“Our iconic structure has suffered badly over the years, with water seeping deep inside, causing cracks and erosion to the brickwork. Now, thanks to the support of National Lottery players, and our many generous donors, we can get it back into shape. When the work is completed, we’ll be able to lift the current speed restriction on our heritage trains, and look forward to at least another century of service from the viaduct. Restoring Falling Sands Viaduct will help safeguard the SVR’s future.” 

As well as ensuring the long-term viability of the viaduct itself, the project will engage a wider audience for the Railway, encouraging an appreciation and understanding of local heritage and the fascinating world of structural engineering, as volunteer Chris Haynes explains:

“I’ve been involved in a small team researching the history of the line for the Falling Sands project, and we’ve uncovered all sorts of interesting information. We discovered that some of the foremost railway engineers of the day were involved in the design of the loop line from Bewdley to Kidderminster, including Falling Sands Viaduct.

“The loop line’s construction took so long to complete that many of the key people had died before it opened. We’ll be bringing all these stories to life so that our visitors get a real sense of what life was like for the Victorians who built the line, and for those who used it in the following decades.”

Vanessa Harbar, head of The National Lottery Heritage Fund West Midlands said:

“We’re delighted to support Severn Valley Railway Charitable Trust to preserve Falling Sands Viaduct and to celebrate its heritage. Thanks to National Lottery players, people in the West Midlands will explore an important part of their local history.”

Falling Sands Viaduct stands half a mile from Kidderminster station, and is located close to the recently built Hoobrook Link Road and the Silverwoods residential and business development. Its impressive seven arches allow heritage trains to cross 64 feet above the river Stour and the Staffordshire and Worcestershire canal conservation area. More than two thirds of our annual 250,000 annual visitors begin their journey in Kidderminster, and the viaduct is an essential link between the town and the rest of the 16-mile line. Repair work will commence early next January, and will be fully completed by the autumn.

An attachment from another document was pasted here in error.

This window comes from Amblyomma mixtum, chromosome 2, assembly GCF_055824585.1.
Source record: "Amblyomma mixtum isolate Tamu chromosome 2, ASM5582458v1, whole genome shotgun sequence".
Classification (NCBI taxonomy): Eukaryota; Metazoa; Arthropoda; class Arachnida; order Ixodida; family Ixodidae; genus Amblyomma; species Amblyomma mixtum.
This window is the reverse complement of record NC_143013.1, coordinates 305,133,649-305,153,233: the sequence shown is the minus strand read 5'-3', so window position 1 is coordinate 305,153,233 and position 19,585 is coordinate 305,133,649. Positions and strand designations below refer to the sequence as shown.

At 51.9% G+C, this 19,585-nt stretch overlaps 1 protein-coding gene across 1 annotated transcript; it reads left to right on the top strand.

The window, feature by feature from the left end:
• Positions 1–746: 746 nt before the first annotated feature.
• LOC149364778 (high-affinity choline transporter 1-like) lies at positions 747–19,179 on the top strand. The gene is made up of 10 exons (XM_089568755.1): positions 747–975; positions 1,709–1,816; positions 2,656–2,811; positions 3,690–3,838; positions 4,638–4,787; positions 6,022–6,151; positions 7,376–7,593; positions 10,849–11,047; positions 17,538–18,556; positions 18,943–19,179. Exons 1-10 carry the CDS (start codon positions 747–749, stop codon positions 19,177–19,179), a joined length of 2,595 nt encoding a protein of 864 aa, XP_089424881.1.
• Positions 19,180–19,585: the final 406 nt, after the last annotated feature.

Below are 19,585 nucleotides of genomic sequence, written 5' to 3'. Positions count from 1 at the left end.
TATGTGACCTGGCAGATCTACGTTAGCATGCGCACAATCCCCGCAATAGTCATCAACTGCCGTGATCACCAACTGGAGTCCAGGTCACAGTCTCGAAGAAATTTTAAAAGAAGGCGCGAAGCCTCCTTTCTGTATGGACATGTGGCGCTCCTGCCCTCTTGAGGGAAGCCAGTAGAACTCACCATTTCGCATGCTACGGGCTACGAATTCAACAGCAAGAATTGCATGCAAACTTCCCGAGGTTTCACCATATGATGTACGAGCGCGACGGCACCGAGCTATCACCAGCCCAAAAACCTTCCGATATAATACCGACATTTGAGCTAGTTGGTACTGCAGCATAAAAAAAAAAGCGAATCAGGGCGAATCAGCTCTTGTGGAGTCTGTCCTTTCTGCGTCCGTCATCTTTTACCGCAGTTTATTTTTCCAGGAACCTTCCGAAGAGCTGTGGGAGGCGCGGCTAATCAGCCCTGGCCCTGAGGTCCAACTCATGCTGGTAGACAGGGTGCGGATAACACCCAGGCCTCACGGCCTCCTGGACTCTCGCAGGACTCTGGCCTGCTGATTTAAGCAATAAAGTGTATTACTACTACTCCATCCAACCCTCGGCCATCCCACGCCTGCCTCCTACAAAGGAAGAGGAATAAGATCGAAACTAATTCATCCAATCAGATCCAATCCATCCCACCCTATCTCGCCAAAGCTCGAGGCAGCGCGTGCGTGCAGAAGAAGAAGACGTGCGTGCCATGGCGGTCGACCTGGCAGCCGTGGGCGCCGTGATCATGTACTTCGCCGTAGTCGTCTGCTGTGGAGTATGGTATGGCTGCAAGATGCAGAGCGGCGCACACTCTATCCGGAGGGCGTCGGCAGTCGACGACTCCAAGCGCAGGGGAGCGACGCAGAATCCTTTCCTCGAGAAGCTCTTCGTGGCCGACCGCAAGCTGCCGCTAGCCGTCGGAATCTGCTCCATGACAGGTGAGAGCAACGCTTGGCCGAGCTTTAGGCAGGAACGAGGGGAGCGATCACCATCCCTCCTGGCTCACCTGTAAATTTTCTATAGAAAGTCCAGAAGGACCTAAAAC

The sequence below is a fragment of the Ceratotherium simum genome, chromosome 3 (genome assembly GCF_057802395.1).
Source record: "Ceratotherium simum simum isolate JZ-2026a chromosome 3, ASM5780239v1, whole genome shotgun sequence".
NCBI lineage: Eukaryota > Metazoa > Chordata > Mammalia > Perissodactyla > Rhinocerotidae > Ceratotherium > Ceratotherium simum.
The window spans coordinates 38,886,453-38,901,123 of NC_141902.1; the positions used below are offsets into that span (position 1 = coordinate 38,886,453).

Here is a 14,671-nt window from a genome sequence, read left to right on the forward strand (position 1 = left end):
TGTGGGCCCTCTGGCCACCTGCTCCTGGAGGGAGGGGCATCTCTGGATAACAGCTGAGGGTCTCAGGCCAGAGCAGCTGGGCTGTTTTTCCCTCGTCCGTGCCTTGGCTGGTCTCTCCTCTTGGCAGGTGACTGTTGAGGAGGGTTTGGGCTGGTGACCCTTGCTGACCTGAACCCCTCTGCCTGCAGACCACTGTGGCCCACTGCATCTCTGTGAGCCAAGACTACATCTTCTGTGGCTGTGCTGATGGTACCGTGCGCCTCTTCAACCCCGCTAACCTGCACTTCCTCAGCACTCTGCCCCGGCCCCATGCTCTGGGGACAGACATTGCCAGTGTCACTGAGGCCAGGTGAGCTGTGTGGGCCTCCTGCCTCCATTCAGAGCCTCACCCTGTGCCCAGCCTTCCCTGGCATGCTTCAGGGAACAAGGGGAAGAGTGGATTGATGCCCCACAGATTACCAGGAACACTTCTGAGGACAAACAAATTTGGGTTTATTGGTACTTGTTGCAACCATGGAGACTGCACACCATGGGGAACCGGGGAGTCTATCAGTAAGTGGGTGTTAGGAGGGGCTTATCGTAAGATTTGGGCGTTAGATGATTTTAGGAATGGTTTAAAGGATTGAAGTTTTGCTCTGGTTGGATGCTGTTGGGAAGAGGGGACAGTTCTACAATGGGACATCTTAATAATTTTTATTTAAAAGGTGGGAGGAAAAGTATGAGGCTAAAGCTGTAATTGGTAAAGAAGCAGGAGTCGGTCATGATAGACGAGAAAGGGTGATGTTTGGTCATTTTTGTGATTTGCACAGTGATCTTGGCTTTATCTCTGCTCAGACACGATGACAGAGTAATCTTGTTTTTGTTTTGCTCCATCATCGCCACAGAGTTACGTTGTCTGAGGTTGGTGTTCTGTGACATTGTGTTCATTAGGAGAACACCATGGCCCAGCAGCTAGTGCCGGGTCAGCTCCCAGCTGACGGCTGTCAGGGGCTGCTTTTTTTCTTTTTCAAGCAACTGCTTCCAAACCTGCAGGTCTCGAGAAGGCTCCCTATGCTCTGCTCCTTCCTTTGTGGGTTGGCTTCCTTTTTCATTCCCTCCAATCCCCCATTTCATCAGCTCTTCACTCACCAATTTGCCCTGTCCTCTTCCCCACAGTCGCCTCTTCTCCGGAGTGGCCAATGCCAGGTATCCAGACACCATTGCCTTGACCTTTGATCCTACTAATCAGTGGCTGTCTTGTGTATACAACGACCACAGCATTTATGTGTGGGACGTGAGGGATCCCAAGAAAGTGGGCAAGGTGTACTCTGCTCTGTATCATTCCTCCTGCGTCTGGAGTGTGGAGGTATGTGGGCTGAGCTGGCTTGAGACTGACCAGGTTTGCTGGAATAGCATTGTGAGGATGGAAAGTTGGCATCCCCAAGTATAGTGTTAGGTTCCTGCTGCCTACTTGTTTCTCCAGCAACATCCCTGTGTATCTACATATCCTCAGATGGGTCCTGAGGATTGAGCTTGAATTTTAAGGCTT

The National Lottery Heritage Fund awarded us a development grant of £71,800 in 2017 for the Falling Sands project. The latest award takes the total amount of its funding to £925,600.

March 2019

There’s no slacking on the Kidderminster turntable! 

Here’s 9581 being turned round before being sent back to Bewdley to continue its restoration. The turnaround took place so that the LNER Coach Group can get access to the ‘other’ side to fit new body framework on the second side, having already completed the first. It was simpler to turn the coach rather than dismantle their working platform for repositioning. Much more fun too! This project to create a wheelchair-accessible buffet car for the GW2 set is being funded by the SVR Charitable Trust, and needs your help. Please donate at

Thanks to Peter Broxholme for sending us this video.

March 2019

Apprentice George is in the heritage press